C:            And it started in Lancaster is it 13 years ago?

A:            Yeah this is the 13th year. I can’t believe it’s been running that long, actually! It’s kind of become a really big thing. I know quite a few other universities do it in UK and I’ve yet to come across one that’s so…

C:            I feel like this group have a higher profile on campus compared to other universities. Obviously I’m biased but I think we’re one of the best groups to do it – I’ve heard things about other groups that do it being transphobic and that’s just completely against what Eve Ensler’s about and it’s just ridiculous. We’re very much all inclusive for any self-defining woman.

A:            I think the big profile we have is a testament to the women who have done it before us because they’ve pushed it and it’s sort of become a pinnacle of university life for a lot of people.

Who is the money you raise going to this year?

A:            The Birchall trust who offer a service to survivors of rape, sexual abuse and domestic abuse.

C:            We had a visit from a woman called Gail who works with them recently and she was such a babe.

A:            We were approached by a cast member actually and this charity was close to her heart and her passion for it really touched us. They’re an independent charity that was started by a woman called Christine Birchall in 1991 when she basically just decided to become a qualified councillor after retiring. She came across all these women who’d had these horrific experiences when they were younger and they had friends who’d had similar experiences and she began to realise that it’s not rare. People go through these things all the time but no one talks about them and no one gets help because they don’t know the help’s there. Now they offer counselling and support to lots of different people and are just fantastic.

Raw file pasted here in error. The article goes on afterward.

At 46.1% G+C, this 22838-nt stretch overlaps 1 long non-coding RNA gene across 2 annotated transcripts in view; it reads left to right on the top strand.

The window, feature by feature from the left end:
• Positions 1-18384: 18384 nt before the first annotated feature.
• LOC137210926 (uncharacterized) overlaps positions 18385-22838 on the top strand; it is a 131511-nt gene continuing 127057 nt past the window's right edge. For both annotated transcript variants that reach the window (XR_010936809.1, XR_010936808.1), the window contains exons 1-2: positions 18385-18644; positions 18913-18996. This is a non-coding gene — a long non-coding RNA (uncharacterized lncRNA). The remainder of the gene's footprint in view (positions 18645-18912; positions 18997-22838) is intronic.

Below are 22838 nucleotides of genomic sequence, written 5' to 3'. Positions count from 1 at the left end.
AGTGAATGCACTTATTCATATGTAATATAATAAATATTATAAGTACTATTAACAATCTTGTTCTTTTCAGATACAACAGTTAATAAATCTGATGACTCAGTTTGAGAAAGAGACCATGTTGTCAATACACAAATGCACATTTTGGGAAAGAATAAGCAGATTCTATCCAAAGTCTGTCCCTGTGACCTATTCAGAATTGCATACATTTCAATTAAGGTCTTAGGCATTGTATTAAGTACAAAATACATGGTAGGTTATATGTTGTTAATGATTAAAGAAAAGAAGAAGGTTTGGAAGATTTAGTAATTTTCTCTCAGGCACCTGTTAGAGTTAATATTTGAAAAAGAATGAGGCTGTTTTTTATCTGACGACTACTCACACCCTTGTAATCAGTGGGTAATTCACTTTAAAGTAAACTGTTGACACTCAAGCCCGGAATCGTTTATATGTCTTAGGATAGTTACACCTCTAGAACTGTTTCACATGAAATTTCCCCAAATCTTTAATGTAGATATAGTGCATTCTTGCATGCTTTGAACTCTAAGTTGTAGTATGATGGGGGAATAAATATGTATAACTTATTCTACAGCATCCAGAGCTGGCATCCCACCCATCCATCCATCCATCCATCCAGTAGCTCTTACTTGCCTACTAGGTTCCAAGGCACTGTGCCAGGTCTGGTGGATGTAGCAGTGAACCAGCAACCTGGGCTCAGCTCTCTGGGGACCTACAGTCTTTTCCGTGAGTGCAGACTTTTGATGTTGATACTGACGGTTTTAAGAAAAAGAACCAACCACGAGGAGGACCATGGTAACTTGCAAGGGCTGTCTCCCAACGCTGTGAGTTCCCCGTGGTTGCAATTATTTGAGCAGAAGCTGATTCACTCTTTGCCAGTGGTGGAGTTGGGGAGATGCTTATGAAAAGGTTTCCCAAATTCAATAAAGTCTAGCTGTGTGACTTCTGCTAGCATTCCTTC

C:            And they are so grateful! They were so excited when they found out we’d chosen them

A:            They bought us chocolate!

C:            Yeah! You know the Thornton’s chocolate that you can get the writing on? And they’d written a little thank you.

A:            It was adorable. But yeah! So that’s who we’re raising money for and they’re going come to the show and everything, which gives us something to really strive toward.

You two make up 2/3 of the directing team, how big is the rest of the cast?

A:            A little bit more than 40, which is fantastic. They’re all from completely different areas and societies and places.

C:            What I didn’t realise is that one of our cast members is actually in her 4th year of being involved and she said that it’s only in the last few years that we’ve had such large numbers – it’s just grown and grown and that’s fantastic.

The play is one that covers a lot of different stories that have such wide scope and deal with so many different things. Are there any that particularly resonate with you personally?

A:            I just love the scope of the script. Some are so hilarious you’re absolutely wetting yourself and others are really serious.

C:            If you don’t know what it is you’d probably assume it’s just women complaining about their lives or just hearing horror story after horror story about the terrible things that have happened to people. There is some of that, but it’s interspersed with other stuff as well.